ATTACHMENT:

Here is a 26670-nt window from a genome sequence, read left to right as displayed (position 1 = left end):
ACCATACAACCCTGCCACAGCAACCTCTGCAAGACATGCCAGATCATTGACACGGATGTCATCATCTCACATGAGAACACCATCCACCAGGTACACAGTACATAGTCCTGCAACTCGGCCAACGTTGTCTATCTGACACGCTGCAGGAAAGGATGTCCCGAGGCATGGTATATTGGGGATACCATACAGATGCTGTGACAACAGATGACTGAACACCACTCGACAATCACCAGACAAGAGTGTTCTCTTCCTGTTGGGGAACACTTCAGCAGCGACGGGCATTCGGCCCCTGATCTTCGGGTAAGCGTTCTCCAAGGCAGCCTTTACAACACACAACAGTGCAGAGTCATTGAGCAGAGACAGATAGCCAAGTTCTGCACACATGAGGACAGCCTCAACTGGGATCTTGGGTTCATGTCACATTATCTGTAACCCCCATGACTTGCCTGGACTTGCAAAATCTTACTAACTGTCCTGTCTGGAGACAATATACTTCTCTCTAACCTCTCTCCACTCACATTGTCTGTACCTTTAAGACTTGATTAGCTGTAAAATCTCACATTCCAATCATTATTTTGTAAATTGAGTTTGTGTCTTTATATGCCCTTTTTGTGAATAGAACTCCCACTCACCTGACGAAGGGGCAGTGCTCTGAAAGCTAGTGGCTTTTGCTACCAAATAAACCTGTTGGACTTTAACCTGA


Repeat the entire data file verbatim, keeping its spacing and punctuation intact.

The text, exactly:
Here is a 26670-nt window from a genome sequence, read left to right as displayed (position 1 = left end):
ACCATACAACCCTGCCACAGCAACCTCTGCAAGACATGCCAGATCATTGACACGGATGTCATCATCTCACATGAGAACACCATCCACCAGGTACACAGTACATAGTCCTGCAACTCGGCCAACGTTGTCTATCTGACACGCTGCAGGAAAGGATGTCCCGAGGCATGGTATATTGGGGATACCATACAGATGCTGTGACAACAGATGACTGAACACCACTCGACAATCACCAGACAAGAGTGTTCTCTTCCTGTTGGGGAACACTTCAGCAGCGACGGGCATTCGGCCCCTGATCTTCGGGTAAGCGTTCTCCAAGGCAGCCTTTACAACACACAACAGTGCAGAGTCATTGAGCAGAGACAGATAGCCAAGTTCTGCACACATGAGGACAGCCTCAACTGGGATCTTGGGTTCATGTCACATTATCTGTAACCCCCATGACTTGCCTGGACTTGCAAAATCTTACTAACTGTCCTGTCTGGAGACAATATACTTCTCTCTAACCTCTCTCCACTCACATTGTCTGTACCTTTAAGACTTGATTAGCTGTAAAATCTCACATTCCAATCATTATTTTGTAAATTGAGTTTGTGTCTTTATATGCCCTTTTTGTGAATAGAACTCCCACTCACCTGACGAAGGGGCAGTGCTCTGAAAGCTAGTGGCTTTTGCTACCAAATAAACCTGTTGGACTTTAACCTGA